Predators goaltender won Vezina Trophy; at forefront of equipment, technical innovations
by Kevin Woodley / NHL.com Correspondent
Editor’s note: As part of NHL.com’s end-of-year package, correspondent Kevin Woodley is using his final weekly column of 2018 to give out the first annual Unmasked Goaltender of the Year Award. The winner this year is Nashville Predators goalie Pekka Rinne.
Pekka Rinne won his first Vezina Trophy in 2017-18 and continues to play at a high level this season, helping make the Nashville Predators goalie the inaugural Unmasked Goaltender of the Year.
Rinne continues to be near the top of the NHL statistically, but numbers are one of several factors that determined the winner of this new award.
It will recognize someone — or something — that dominated the conversation about goalies during the past 12 months. It won’t always be a goalie who wins; it could be a statistical revolution tied to the position, an equipment innovation, a coach who revitalizes careers, or a new save technique.
Rinne checked several of those boxes in 2018.
Through the Christmas break, he was 37-14-2 with seven shutouts, a 2.16 goals-against average and a .928 save percentage in the 2018 calendar year. His wins are fourth-most in 2018, and no goalie with at least 40 starts since Jan. 1 has a better GAA or save percentage. Marc-Andre Fleury of the Vegas Golden Knights has eight shutouts.
After winning the Vezina Trophy voted as the NHL’s best goaltender last season with a 42-14-4 record, 2.31 goals-against average and .927 save percentage, the 36-year-old from Finland continues to look for ways to improve.
Rinne is one of the first NHL goalies to add a new product from CCM called Speed Skin to the inside edge of his leg pads where they make contact with the ice. The Speed Skin material creates less friction than its predecessors, making it easier for goalies to slide along the ice faster and with less effort.
Henrik Lundqvist of the New York Rangers was an equally strong candidate and a leader in the equipment innovation category. His work with Bauer to develop their C.O.R.Tech skin helped revolutionize sliding, create purposely active rebounds and allow for digitally printed graphics on goalie pads, but it has been an ongoing process since 2012. Rinne gets the more recent nod as the first to add CCM’s answer to better sliding.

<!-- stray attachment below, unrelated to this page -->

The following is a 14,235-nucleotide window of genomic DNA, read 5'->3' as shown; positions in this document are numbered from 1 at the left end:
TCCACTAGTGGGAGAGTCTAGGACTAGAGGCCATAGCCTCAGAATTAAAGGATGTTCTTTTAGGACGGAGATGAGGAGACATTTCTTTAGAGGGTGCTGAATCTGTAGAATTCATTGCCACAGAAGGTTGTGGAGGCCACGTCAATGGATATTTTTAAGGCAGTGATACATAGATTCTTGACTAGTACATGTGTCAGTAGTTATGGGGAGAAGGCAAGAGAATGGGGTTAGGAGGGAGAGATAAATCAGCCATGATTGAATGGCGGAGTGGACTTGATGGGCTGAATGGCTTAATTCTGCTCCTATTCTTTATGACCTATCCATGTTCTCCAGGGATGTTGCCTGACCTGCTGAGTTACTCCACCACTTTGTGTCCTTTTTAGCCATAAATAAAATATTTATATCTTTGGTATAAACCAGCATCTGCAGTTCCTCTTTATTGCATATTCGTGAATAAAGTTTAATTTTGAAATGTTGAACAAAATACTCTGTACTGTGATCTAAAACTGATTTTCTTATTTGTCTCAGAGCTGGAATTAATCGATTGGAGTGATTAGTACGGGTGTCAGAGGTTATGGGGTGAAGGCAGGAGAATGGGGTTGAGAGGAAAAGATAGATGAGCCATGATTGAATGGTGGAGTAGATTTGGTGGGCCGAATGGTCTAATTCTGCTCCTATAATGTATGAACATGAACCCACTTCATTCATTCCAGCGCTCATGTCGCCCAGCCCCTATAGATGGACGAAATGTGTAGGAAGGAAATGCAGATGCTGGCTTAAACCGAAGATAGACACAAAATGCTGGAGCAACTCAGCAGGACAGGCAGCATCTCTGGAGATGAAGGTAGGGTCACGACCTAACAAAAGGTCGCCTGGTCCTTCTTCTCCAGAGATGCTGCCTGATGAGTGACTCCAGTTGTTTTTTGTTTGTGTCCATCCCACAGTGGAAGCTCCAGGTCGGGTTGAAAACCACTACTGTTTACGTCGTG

“Just the whole mindset of being more efficient, not needing to expend so much energy,” Rinne said of his willingness to try new equipment. “Any advantage helps. It started as something I just wanted to try, and I liked it.”
Rinne has taken a similar approach to his technical evolution through the years. He’s always sought ways to quiet his style of play, considered by critics early in his career to be overactive for a 6-foot-5 goalie. He has done it without sacrificing the active hands and explosive reactions that set him apart and keep him on the highlight reel.
That was the case again last season. After helping the Predators reach the 2017 Stanley Cup Final, Rinne took a big step technically by narrowing his stance, especially when the play was above the top of the face-off circles. It keeps his chest more upright and prevents him from getting locked in too soon to a lower, wider stance that he adopts when play moves closer to him.
Like the equipment change, Rinne called his new style more efficient, saying it was easier to move in the upright stance than when hunched over. The new position helped slow the game down for him.
“I feel like it’s a mental thing too, almost like you are in the driver’s seat,” said Rinne, who is 14-8-1 this season with a 2.15 goals-against average and .925 save percentage.
Rinne isn’t the only goalie making that adjustment as the NHL game becomes faster.
Two-time Vezina Trophy winner Sergei Bobrovsky adopted a posture early in an offensive attack like Rinne’s, but Bobrovsky evolved it into a three-stance system since being traded to the Columbus Blue Jackets by the Philadelphia Flyers in 2012.
The change was initiated by Columbus goaltending coach Ian Clark, who is displaying signs of early success with similar adjustments to goalies Jacob Markstrom and Anders Nilsson in his first season coaching them with the Vancouver Canucks.
Rinne didn’t need a trade to initiate his change, which checks one more box as the inaugural Unmasked Goalie of the Year: He is an increasingly rare franchise goalie.
After signing a two-year, $10 million contract on Nov. 4 to stay in Nashville through the 2020-21 season, Rinne is the second most-tenured goalie with one team in the NHL behind Lundqvist. Rinne has been with the Predators since the 2005-06 season; Lundqvist joined the Rangers earlier that season.
Playing for one team has become uncommon, but when added to the equipment and technical evolutions, as well as his success on the ice, including more consistency as his game tightens up, Rinne emerged as our inaugural Unmasked Goaltender of the Year.